Where are the Pelican signals?

Most of them are broken or not in use despite repeated safety campaigns by the Traffic Department
(Left) The signal in front of a private hospital on Cunningham Road. (Right)  In front of M S Building
(Left) The signal in front of a private hospital on Cunningham Road. (Right) In front of M S Building

BANGALORE: Pelican signals. If you associate these words with the bird and its mating signals, you are not the only one. After sustained campaigning on road safety awareness this year, the Traffic Police Department has failed to put the pelican signal system in place to protect  pedestrians and in effect have encouraged jaywalking.

Pelican signals are manually-controlled signals, which on pressing the button gives the pedestrian a window of 15 seconds to cross the road safely by turning the signal to red.

The first pelican signal was installed on M G road in 2005, which was later removed due to the Metro construction. The others were installed subsequently at the cost of Rs 4.5 lakh each. Currently, there are 31 pelican signals in the city including those in front of hospitals such as Fortis Hospital, Mallya Hospital, St. Martha’s Hospital and Police Commissioner’s office among other places. Of these signals, five are not functioning like those on K G Road and K R Puram, claim department officials. However, a spot check reveals  that the others too are either broken or not in use.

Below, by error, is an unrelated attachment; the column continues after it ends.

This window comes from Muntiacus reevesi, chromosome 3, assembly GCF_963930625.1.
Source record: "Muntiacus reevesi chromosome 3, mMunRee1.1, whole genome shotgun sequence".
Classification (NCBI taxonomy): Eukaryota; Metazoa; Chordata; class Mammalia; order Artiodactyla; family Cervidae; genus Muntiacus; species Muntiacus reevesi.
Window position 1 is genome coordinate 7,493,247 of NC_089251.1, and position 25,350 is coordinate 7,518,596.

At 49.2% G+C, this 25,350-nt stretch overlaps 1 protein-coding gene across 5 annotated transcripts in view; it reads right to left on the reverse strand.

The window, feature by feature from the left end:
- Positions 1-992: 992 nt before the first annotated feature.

Dr M A Saleem, Addl.Commissioner of Police (Traffic), blames the wreckage of the systems on the pedestrians. “Most of these are broken because people keep pressing the button too hard or for a long time. They don’t realise the damage they cause by doing so,” he says.

The Department is now considering the use of automatic signals to overcome the problem. “This is the reason why we are now switching to automatic signals. But, people may have to wait up to two minutes to cross the road,” he adds. However, pedestrians and police constables are already giving a thumbs down to the  project as it expects people to wait and cross the road. While people believe it be a waste of time, a traffic constable at Koramangala questions, “We tell them (people) to wait, look at the signal and then cross the road. They don’t listen. If they meet with an accident, whose fault is it?”

But, the solution cannot be in deploying additional traffic personnel as the numbers can never match the need on the road. “We don’t have so many traffic policemen,” says Dr M A Saleem.

However, he said that awareness campaigns on pelican or automated signals will be conducted as soon as the signals are repaired or replaced. Which we hope will be very soon.

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